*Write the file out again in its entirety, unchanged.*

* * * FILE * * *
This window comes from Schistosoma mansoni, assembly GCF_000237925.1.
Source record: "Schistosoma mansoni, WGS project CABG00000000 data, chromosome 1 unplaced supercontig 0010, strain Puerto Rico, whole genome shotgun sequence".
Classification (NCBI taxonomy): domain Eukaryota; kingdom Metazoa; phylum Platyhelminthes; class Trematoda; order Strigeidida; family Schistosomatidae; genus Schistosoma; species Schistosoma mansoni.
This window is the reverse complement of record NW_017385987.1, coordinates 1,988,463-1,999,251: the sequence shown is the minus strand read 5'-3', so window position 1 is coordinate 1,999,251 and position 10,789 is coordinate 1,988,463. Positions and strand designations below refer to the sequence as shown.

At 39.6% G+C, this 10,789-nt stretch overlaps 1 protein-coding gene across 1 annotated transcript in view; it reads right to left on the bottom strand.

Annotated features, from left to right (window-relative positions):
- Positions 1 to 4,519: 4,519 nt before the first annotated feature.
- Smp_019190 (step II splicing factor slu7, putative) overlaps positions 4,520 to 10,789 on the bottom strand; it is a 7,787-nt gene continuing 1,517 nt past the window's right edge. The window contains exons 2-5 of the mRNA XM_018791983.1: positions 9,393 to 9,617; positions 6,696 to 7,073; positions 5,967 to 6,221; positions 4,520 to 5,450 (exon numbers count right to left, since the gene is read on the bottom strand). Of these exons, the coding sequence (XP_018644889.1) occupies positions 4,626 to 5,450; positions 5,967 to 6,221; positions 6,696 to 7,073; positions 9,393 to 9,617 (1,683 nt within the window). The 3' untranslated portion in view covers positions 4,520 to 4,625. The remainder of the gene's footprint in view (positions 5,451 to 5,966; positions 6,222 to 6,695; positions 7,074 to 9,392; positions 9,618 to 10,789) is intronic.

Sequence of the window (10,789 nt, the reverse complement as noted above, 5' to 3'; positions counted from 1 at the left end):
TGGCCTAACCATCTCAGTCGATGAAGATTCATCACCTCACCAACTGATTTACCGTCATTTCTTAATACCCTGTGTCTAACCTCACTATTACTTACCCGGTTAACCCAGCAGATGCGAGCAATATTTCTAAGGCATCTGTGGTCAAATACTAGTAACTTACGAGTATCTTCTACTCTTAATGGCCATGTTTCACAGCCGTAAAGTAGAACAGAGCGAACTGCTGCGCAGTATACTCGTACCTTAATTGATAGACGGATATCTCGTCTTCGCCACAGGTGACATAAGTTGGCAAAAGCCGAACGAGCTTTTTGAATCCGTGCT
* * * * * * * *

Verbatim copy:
This window comes from Schistosoma mansoni, assembly GCF_000237925.1.
Source record: "Schistosoma mansoni, WGS project CABG00000000 data, chromosome 1 unplaced supercontig 0010, strain Puerto Rico, whole genome shotgun sequence".
Classification (NCBI taxonomy): domain Eukaryota; kingdom Metazoa; phylum Platyhelminthes; class Trematoda; order Strigeidida; family Schistosomatidae; genus Schistosoma; species Schistosoma mansoni.
This window is the reverse complement of record NW_017385987.1, coordinates 1,988,463-1,999,251: the sequence shown is the minus strand read 5'-3', so window position 1 is coordinate 1,999,251 and position 10,789 is coordinate 1,988,463. Positions and strand designations below refer to the sequence as shown.

At 39.6% G+C, this 10,789-nt stretch overlaps 1 protein-coding gene across 1 annotated transcript in view; it reads right to left on the bottom strand.

Annotated features, from left to right (window-relative positions):
- Positions 1 to 4,519: 4,519 nt before the first annotated feature.
- Smp_019190 (step II splicing factor slu7, putative) overlaps positions 4,520 to 10,789 on the bottom strand; it is a 7,787-nt gene continuing 1,517 nt past the window's right edge. The window contains exons 2-5 of the mRNA XM_018791983.1: positions 9,393 to 9,617; positions 6,696 to 7,073; positions 5,967 to 6,221; positions 4,520 to 5,450 (exon numbers count right to left, since the gene is read on the bottom strand). Of these exons, the coding sequence (XP_018644889.1) occupies positions 4,626 to 5,450; positions 5,967 to 6,221; positions 6,696 to 7,073; positions 9,393 to 9,617 (1,683 nt within the window). The 3' untranslated portion in view covers positions 4,520 to 4,625. The remainder of the gene's footprint in view (positions 5,451 to 5,966; positions 6,222 to 6,695; positions 7,074 to 9,392; positions 9,618 to 10,789) is intronic.

Sequence of the window (10,789 nt, the reverse complement as noted above, 5' to 3'; positions counted from 1 at the left end):
TGGCCTAACCATCTCAGTCGATGAAGATTCATCACCTCACCAACTGATTTACCGTCATTTCTTAATACCCTGTGTCTAACCTCACTATTACTTACCCGGTTAACCCAGCAGATGCGAGCAATATTTCTAAGGCATCTGTGGTCAAATACTAGTAACTTACGAGTATCTTCTACTCTTAATGGCCATGTTTCACAGCCGTAAAGTAGAACAGAGCGAACTGCTGCGCAGTATACTCGTACCTTAATTGATAGACGGATATCTCGTCTTCGCCACAGGTGACATAAGTTGGCAAAAGCCGAACGAGCTTTTTGAATCCGTGCT